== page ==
The vivid red and black male Scarlet Tanager, a harbinger of spring in eastern North America, is among the most colorful and striking of our breeding birds. The smallest of the four species of the genus Piranga that breed north of Mexico, it is a long-distance Neotropical migrant, annually making the journey between northwestern South America and the eastern United States and southern Canada. In eastern North America, its breeding range closely corresponds to the boundaries of the Eastern Deciduous Forest Biome, where despite its brilliant coloration it is often overlooked because of its unobtrusive and secretive behavior. Fortunately its hoarse, burry song and frequently uttered Chip-Churr Calls are quite distinctive and alert us to its presence high in the canopy.
As a species of the forest interior, it is sensitive to forest fragmentation, suffering high rates of predation and brood parasitism in small forest plots and often absent completely from plots less than a minimum size. Breeding Bird Surveys since 1966 indicate a relatively stable population, but with a slight decline in areas of intensive agriculture. In such landscapes where the forest is highly fragmented, the species appears to exist as a dynamic mosaic of source and sink populations.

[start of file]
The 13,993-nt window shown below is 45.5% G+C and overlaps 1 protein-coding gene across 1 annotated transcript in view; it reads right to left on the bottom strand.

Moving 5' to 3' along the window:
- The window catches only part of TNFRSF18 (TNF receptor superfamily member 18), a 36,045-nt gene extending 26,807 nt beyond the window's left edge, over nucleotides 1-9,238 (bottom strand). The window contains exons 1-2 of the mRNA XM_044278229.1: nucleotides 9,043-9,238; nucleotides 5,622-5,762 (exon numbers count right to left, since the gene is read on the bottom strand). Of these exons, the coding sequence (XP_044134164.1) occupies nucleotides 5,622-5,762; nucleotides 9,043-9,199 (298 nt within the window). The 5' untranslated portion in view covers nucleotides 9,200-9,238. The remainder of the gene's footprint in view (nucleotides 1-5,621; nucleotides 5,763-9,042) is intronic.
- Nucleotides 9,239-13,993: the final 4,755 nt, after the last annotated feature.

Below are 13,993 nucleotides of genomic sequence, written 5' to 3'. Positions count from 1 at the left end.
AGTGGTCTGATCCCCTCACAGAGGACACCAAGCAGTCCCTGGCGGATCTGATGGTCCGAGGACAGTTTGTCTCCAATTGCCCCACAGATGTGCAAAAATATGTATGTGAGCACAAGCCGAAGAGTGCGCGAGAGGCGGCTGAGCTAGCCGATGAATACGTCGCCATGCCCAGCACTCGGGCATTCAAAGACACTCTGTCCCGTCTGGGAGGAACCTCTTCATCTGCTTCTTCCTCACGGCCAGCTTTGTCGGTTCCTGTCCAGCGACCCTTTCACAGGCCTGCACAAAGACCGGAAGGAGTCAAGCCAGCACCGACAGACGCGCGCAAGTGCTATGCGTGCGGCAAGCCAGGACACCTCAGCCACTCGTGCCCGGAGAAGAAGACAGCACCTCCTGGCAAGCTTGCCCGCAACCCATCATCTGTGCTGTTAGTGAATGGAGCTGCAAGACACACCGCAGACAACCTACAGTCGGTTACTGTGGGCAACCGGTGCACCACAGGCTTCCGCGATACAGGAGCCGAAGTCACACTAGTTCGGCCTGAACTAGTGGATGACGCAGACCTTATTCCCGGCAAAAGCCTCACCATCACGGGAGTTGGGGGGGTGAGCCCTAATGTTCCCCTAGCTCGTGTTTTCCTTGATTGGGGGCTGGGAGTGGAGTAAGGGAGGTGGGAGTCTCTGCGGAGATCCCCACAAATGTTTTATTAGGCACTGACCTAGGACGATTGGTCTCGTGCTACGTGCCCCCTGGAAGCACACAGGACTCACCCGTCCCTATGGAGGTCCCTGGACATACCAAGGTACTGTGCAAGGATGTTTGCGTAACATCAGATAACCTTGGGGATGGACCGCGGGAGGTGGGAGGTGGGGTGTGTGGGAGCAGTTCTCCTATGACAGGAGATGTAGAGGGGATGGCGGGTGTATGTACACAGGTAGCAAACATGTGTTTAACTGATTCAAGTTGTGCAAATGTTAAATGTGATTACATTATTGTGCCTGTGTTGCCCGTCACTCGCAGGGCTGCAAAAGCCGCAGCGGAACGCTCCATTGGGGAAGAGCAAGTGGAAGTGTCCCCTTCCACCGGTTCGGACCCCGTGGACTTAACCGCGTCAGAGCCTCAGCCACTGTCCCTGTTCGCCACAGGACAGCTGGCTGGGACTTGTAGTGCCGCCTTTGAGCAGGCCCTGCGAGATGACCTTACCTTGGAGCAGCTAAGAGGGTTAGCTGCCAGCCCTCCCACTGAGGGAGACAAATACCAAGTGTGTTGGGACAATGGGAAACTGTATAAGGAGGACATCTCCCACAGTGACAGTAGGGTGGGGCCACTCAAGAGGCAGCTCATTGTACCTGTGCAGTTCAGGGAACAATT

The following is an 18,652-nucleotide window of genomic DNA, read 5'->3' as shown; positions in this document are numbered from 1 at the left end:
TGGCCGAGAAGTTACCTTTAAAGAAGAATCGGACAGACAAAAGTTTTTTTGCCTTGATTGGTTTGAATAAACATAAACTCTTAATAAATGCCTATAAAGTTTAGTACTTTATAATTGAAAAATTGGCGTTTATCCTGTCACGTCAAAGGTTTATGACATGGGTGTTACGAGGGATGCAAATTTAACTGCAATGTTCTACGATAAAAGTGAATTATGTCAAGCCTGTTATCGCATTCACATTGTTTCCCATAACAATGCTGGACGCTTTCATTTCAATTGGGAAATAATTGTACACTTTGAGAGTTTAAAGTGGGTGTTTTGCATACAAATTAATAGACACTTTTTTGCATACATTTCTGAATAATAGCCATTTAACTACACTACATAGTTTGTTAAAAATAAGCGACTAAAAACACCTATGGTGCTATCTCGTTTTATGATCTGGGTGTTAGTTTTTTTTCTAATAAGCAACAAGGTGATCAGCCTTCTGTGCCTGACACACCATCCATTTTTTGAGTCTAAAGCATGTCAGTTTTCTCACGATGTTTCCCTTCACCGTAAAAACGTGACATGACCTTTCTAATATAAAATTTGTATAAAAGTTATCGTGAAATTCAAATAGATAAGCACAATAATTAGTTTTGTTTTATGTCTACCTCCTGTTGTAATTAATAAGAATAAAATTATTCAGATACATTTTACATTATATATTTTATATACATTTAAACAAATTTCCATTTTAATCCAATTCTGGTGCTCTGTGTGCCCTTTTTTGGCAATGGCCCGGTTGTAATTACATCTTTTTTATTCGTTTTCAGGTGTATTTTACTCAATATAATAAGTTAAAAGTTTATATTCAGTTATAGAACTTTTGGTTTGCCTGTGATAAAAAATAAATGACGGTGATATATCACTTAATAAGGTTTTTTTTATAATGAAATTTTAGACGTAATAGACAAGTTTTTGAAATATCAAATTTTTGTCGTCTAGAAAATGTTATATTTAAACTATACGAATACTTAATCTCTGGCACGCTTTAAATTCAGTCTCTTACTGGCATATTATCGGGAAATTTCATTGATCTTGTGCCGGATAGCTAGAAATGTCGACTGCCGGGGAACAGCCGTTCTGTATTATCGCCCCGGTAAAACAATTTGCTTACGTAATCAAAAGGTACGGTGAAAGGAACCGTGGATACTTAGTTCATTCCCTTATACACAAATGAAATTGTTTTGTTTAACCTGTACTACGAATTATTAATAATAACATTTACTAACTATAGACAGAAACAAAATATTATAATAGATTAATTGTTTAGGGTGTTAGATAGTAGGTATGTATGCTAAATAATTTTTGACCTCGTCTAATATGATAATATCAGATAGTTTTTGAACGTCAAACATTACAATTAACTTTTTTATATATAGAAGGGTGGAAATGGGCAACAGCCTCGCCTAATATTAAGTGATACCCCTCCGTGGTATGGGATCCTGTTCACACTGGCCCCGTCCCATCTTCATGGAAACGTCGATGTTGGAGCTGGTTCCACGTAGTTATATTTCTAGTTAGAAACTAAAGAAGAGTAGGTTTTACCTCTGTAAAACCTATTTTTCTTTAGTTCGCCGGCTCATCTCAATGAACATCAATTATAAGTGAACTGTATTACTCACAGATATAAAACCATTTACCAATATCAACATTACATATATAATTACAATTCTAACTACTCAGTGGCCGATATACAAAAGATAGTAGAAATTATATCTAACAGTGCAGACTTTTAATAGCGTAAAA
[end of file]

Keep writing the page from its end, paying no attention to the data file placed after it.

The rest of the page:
This tanager is monogamous and aggressively territorial throughout its range, seldom occurring in high densities. While establishing its territory and early in the breeding season, it sings incessantly from perches in the mid- to upper canopy. It is largely insectivorous, foraging heavily on the larvae of Lepidoptera and a variety of adult insects by hovering and gleaning. Much of the information about this species is anecdotal, but important information is available concerning nesting, parental behavior, predation, and development of young from a study in s.-central Michigan ( Prescott 1965b ). Recent studies have improved our understanding of the Scarlet Tanager's foraging microhabitat ( Maurer and Whitmore 1981 , Sabo and Holmes 1983 ), foraging strategies ( Holmes 1986 , Cooper et al. 1990c ), and various aspects of its vocalizations ( Shy 1984c ). Several excellent studies have recently clarified aspects of its local and regional population dynamics in fragmented forests ( Robbins et al. 1989a , Robinson 1992 , Brawn and Robinson 1996 , Roberts and Norment 1999 , Villard et al. 1999 ) and the effects of forest fragmentation on abundance over its entire range ( Rosenberg et al. 1999 ).